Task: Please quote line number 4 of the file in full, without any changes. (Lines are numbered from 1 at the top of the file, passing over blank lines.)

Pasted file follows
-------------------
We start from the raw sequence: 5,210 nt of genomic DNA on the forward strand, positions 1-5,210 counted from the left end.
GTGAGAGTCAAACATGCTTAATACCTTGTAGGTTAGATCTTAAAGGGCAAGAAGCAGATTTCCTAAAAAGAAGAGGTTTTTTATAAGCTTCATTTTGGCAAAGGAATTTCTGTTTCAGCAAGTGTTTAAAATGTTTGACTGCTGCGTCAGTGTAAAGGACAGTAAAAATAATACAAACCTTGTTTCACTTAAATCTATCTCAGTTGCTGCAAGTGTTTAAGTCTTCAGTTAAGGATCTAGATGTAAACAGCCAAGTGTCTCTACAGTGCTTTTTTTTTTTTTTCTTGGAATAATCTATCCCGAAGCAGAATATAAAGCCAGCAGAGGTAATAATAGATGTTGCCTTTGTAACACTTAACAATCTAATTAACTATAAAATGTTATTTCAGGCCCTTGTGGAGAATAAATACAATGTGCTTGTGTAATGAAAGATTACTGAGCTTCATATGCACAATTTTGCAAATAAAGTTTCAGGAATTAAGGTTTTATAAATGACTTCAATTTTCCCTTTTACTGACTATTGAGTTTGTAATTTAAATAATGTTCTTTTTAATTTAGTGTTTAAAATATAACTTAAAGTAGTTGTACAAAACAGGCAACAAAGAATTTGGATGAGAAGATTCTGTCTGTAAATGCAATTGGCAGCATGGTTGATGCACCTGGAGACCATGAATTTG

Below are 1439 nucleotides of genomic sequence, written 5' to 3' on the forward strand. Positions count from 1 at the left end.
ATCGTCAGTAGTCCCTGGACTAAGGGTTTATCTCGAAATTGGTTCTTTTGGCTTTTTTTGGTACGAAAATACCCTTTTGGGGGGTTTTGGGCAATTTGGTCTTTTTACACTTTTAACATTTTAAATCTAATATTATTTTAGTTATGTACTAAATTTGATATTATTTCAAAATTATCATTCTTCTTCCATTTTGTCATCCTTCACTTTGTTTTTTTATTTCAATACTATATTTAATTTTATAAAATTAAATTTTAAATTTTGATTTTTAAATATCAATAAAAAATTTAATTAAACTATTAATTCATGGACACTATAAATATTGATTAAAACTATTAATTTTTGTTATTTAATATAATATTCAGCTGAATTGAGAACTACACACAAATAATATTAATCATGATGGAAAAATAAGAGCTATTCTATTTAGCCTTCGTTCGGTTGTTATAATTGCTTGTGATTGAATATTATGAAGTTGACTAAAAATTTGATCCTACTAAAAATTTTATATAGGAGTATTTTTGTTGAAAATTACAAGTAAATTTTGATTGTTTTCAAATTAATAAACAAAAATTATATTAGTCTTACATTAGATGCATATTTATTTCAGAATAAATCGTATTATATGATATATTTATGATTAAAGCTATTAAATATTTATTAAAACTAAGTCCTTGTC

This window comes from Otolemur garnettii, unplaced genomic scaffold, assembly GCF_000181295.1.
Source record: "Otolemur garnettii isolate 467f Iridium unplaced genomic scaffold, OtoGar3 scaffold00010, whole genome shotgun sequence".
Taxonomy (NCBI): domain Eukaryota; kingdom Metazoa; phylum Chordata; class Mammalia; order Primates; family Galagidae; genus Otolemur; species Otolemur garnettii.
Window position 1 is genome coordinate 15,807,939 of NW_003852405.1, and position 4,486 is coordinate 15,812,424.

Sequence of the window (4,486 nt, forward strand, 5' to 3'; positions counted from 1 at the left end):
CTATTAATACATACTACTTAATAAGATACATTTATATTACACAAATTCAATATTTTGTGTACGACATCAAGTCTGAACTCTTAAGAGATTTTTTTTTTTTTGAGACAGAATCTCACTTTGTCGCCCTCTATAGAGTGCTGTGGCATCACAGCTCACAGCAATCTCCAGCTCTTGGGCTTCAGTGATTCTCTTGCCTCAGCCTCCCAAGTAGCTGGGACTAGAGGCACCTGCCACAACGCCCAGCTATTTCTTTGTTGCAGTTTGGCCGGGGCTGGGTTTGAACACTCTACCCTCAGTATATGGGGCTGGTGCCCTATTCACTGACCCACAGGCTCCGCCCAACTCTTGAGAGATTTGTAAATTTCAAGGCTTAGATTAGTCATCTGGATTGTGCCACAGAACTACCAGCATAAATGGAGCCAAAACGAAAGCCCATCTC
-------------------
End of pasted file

ATCGTCAGTAGTCCCTGGACTAAGGGTTTATCTCGAAATTGGTTCTTTTGGCTTTTTTTGGTACGAAAATACCCTTTTGGGGGGTTTTGGGCAATTTGGTCTTTTTACACTTTTAACATTTTAAATCTAATATTATTTTAGTTATGTACTAAATTTGATATTATTTCAAAATTATCATTCTTCTTCCATTTTGTCATCCTTCACTTTGTTTTTTTATTTCAATACTATATTTAATTTTATAAAATTAAATTTTAAATTTTGATTTTTAAATATCAATAAAAAATTTAATTAAACTATTAATTCATGGACACTATAAATATTGATTAAAACTATTAATTTTTGTTATTTAATATAATATTCAGCTGAATTGAGAACTACACACAAATAATATTAATCATGATGGAAAAATAAGAGCTATTCTATTTAGCCTTCGTTCGGTTGTTATAATTGCTTGTGATTGAATATTATGAAGTTGACTAAAAATTTGATCCTACTAAAAATTTTATATAGGAGTATTTTTGTTGAAAATTACAAGTAAATTTTGATTGTTTTCAAATTAATAAACAAAAATTATATTAGTCTTACATTAGATGCATATTTATTTCAGAATAAATCGTATTATATGATATATTTATGATTAAAGCTATTAAATATTTATTAAAACTAAGTCCTTGTC